Results and cost of a population-based biennial faecal occult blood colorectal cancer screening program.

B. Denis
, P. Perrin, J.F. Vies, J.P. Milleliri, F. Vagne, G. Ventre, J.M. Boyaval, F. Planchon.

ADECA 68, Hopital Pasteur, Colmar, France


Despite strong evidence that screening reduces both colorectal cancer (CRC) mortality and incidence, CRC screening tests remain underutilized.


To report the results and cost of a population-based biennial faecal occult blood (FOBT) CRC screening program in the French area of Haut-Rhin (710 000 inhabitants), an area with one of the highest CRC incidence in Europe.


All 188,438 residents aged 50-74 years were invited by mail for a CRC screening using a non rehydrated FOBT (Hemoccult II). FOBTs were first provided by the GPs and then directly mailed to persons who didn?t comply after 2 invitations. The processing of FOBTs was centralized.


87,790 people (46.6%) completed a FOBT and 18,995 (10.1%) were excluded for recent CRC screening, high risk of CRC or concurrent severe disease, so that adjusted participation rate was 51.8%. Participation was higher in women (54.2%) than in men (49.4%)(p<0.001) and ranged from 45.4% to 59.8% according to districts. Participation was lower below 60 years (47.5%) than after (56.6%). FOBT positivity rate was 3.3%, higher in men (3.9%) than in women (2.8%)(p<0.001). To date 2,408 colonoscopies were performed. The positive predictive value was 10% for CRC (women 7.2%, men 12.5%), 20.8% for advanced adenomas (women 13.4%, men 26.9%) and 42.2% for neoplasia (women 30.6%, men 51.8%). Detection rates for neoplasia and CRC were 11.6 and 2.8 per 1,000 people screened. 27.2% of CRC were in situ, 50% of invasive CRC were stage I and 23.4% stage II. The rate of proximal advanced neoplasia increased with age (16.5% below 65 years, 25.4% after) but didn?t differ with gender. Flexible sigmoidoscopy alone would have missed 21.4% of people with advanced neoplasia, without significant difference according to age and gender. The overall cost of this biennial screening program (without the fees related to colonoscopies) was $2.7 million: fixed cost was $1.88 million ($5 per year per eligible person) and variable cost $0.82 million ($4 per screened person). The cost per screened person was $30 and the cost to find an early-stage neoplasia (advanced adenoma or in situ CRC or stage I CRC) was $4,300.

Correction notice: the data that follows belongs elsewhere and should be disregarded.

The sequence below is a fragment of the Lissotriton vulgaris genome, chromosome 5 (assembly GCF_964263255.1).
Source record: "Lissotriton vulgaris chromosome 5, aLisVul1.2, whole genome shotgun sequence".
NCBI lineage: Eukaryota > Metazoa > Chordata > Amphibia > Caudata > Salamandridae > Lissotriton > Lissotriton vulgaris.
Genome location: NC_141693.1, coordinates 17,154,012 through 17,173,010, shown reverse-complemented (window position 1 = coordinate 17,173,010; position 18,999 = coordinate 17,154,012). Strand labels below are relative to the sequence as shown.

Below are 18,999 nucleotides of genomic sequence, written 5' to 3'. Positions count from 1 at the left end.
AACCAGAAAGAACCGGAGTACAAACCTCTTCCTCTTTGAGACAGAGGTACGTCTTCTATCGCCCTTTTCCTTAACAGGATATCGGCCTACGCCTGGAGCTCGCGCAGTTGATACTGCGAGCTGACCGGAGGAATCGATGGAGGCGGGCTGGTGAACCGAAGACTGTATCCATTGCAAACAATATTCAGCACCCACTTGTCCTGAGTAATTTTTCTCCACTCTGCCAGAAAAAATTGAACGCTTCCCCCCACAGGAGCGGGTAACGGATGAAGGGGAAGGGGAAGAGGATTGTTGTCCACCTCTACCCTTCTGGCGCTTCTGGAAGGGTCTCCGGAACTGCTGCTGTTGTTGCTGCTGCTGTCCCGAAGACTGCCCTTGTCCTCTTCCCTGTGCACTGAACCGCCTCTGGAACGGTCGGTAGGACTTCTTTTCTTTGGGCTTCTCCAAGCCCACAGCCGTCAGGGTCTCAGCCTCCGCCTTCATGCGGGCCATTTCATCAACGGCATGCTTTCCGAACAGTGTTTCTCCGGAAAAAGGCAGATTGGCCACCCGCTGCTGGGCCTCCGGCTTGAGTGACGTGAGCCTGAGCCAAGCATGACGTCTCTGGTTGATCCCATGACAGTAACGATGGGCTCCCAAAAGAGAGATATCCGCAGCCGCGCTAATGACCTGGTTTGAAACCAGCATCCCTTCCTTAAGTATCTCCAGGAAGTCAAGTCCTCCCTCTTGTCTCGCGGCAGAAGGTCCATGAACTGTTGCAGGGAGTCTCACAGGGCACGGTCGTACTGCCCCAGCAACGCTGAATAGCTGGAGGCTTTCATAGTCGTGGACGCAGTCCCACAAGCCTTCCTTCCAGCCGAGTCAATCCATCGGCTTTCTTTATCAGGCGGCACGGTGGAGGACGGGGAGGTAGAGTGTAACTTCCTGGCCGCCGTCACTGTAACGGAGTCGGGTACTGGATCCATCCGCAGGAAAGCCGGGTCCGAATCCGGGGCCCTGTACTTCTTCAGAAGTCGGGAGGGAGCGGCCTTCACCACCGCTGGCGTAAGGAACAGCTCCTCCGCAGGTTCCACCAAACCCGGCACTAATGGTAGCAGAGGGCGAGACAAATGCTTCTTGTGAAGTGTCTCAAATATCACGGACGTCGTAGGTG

Participation and diagnostic yield of randomised controlled trials of FOBT screening are reproducible at a reasonable cost in the real world through an organized population-based program involving GPs. Efforts should be made to enhance the participation of men and people below 60 years.

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